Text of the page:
Computer Workstation Checklist

This checklist can be used to evaluate your working conditions. If you answer "yes" to each question, then your office and job are well designed. If you answer "no" to any question, steps should be taken to correct situations which may increase the risk of developing repetitive strain injuries (RSIs).

POSTURE (when working at the computer)

Are your feet resting firmly on the floor or footrest?

Are your knees bent at approximately right angles?

Are your thighs parallel to the floor, so that the chair does not put pressure on the backs of your thighs?

Is your upper body straight, with your lower back firmly supported by the chair backrest?

Are your upper arms hanging straight down at your sides?

Are your elbows against your sides and bent at right angles?

Are your forearms parallel to the floor?

Are your wrists straight, neither bent up nor down nor to the left or right?

Is your head looking forward, with only a slight downward tilt?


To achieve correct posture, the chair and table heights must both be adjusted to fit the user. If you are choosing new furniture, start with the chair. The seat height should be adjusted so your feet rest on the floor (or a footrest), your knees are bent at right angles, and your thighs are parallel to the floor. Sitting in the chair, place your arms as described above. Your hands will be in the position they should be when the keyboard height is adjusted.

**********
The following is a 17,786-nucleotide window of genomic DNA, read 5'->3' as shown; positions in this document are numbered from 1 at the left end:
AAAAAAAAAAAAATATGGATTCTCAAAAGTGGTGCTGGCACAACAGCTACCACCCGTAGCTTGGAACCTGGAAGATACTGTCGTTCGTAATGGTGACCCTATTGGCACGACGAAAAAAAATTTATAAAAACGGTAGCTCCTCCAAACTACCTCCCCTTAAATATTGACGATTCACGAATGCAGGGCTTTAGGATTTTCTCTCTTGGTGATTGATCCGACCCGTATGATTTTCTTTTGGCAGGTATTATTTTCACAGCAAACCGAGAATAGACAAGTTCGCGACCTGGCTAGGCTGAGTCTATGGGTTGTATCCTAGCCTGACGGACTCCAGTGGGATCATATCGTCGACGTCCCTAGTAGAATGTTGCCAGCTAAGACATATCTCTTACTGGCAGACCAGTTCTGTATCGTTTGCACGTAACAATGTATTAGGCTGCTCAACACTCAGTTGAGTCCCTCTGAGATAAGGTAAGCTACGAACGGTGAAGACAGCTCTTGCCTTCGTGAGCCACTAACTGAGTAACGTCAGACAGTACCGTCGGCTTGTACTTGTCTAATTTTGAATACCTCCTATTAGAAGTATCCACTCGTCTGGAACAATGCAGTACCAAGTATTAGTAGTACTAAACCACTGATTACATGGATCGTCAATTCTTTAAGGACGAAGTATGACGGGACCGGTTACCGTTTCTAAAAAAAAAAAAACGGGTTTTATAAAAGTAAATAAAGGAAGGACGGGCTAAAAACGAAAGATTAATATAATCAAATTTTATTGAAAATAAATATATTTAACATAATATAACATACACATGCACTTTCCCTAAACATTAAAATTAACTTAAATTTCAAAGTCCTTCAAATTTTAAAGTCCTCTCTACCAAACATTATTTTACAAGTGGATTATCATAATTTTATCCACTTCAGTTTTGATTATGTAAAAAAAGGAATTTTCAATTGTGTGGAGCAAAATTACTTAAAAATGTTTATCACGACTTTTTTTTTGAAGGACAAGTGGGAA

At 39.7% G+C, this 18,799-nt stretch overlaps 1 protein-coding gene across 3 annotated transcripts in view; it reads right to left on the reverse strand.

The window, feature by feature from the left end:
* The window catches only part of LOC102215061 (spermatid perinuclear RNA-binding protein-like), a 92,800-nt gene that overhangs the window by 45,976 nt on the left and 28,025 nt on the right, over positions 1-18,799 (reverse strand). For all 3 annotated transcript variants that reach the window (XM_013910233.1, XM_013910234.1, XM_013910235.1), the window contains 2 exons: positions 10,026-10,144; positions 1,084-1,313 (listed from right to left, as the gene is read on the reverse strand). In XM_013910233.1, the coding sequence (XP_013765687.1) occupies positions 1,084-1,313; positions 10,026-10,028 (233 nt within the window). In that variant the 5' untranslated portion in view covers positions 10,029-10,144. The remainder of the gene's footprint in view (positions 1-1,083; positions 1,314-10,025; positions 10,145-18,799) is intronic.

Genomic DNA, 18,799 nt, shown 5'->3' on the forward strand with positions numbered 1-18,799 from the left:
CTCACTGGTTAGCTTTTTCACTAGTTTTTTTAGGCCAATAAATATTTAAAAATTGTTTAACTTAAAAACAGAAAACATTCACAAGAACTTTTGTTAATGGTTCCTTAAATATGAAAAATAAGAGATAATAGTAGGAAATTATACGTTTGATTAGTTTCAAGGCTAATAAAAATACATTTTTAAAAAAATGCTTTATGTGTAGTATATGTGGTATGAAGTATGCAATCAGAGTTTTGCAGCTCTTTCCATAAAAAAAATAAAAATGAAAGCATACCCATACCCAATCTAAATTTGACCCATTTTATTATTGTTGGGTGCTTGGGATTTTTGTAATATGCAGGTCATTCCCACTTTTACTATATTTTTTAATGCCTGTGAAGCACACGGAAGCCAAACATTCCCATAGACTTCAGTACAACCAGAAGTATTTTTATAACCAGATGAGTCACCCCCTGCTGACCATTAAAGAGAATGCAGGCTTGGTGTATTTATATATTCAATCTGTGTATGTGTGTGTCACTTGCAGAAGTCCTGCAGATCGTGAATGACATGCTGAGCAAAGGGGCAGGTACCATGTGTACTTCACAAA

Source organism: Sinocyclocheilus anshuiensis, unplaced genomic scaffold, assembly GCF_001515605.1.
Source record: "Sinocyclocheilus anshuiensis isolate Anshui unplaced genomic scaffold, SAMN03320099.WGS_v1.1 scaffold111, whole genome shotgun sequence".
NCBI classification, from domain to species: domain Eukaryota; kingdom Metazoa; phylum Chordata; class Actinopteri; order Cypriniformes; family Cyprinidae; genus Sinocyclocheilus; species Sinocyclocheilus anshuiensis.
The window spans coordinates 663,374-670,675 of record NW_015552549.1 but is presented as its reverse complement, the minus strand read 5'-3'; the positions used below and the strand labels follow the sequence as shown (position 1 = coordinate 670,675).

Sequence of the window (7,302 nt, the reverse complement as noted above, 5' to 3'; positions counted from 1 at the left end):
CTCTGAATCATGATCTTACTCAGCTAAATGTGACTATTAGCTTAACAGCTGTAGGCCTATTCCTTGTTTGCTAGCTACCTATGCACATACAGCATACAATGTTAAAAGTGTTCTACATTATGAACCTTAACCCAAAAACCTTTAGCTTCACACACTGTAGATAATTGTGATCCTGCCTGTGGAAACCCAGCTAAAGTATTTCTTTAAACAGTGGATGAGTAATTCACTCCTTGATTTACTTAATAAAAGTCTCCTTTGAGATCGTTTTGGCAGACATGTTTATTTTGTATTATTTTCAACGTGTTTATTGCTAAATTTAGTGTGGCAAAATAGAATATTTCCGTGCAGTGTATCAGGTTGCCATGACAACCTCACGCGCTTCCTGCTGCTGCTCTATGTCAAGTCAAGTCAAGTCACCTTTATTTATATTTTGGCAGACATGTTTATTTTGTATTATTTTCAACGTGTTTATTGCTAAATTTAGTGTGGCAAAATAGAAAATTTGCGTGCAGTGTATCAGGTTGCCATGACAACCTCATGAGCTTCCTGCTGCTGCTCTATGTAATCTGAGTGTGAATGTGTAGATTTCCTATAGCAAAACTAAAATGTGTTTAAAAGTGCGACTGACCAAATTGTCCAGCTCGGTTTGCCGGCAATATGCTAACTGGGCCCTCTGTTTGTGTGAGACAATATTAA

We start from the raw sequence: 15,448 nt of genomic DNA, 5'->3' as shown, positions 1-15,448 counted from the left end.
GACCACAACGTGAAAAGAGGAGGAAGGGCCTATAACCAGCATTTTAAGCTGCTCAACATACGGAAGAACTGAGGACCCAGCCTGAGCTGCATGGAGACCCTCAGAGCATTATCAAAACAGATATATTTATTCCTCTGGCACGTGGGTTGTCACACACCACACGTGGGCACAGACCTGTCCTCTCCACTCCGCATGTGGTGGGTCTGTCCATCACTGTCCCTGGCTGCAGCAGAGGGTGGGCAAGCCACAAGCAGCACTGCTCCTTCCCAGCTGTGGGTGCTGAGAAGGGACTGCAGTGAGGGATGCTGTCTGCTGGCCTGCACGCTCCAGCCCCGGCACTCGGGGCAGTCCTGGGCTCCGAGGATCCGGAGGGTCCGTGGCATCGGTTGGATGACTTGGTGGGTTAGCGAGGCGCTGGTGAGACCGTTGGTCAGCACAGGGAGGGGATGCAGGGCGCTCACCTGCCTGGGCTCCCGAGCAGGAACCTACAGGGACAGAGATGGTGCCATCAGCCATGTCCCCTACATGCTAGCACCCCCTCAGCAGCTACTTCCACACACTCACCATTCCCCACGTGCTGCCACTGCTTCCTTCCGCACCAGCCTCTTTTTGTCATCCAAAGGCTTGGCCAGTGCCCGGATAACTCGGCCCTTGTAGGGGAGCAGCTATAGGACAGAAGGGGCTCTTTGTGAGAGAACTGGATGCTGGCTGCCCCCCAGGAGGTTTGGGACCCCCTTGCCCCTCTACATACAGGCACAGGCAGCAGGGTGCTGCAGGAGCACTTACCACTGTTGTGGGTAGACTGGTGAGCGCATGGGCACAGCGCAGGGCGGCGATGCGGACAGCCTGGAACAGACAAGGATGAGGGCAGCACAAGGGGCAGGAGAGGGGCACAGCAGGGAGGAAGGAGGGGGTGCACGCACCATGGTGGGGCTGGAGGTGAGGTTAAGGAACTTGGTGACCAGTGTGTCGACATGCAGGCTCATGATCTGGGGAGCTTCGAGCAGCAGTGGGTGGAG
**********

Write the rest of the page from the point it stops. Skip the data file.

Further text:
Is your chair easily adjustable for seat height?

Can you easily adjust the chair backrest up and down?

Can you easily adjust the chair backrest forward and back?

Does the backrest firmly support your lower back?

Does the chair have casters that roll easily on the floor?

Is the front edge of the seatpan rounded to avoid pressure on the backs of your thighs?

Does the chair swivel?

Is the chair base steady, with five legs?

If your chair is adjustable, do you know how to adjust it?

If you need one, do you have a footrest that supports you feet fully?

Note: Chair armrests are optional, if they can be adjusted to support the arms in the position described above. If armrests interfere with the correct position of the arms, they should removed.


Is the height of the desk or table on which the computer sits adjustable?

Is there enough room for your legs to comfortably fit under the desk or table?

Is there enough space on the desk or table for the computer screen and all the other things you need to do your job comfortably (copy stand, desk lamp, telephone, etc.)?


Is the keyboard detached from the screen?

Is the keyboard at the right height so that your elbows are at your sides, your forearms are parallel to the floor, and your wrists are straight?

Does the desk or table have a special stand (such as a slide-out tray or attached stand) for the keyboard to rest on so that the keyboard is lower than normal desk or table height?

Is the keyboard thin and not angled up too sharply?

Is the keyboard placed on a foam pad to soften the impact of your fingers on the keys?

Are the springs in the keys stiff enough to resist the weight of your fingers when relaxed?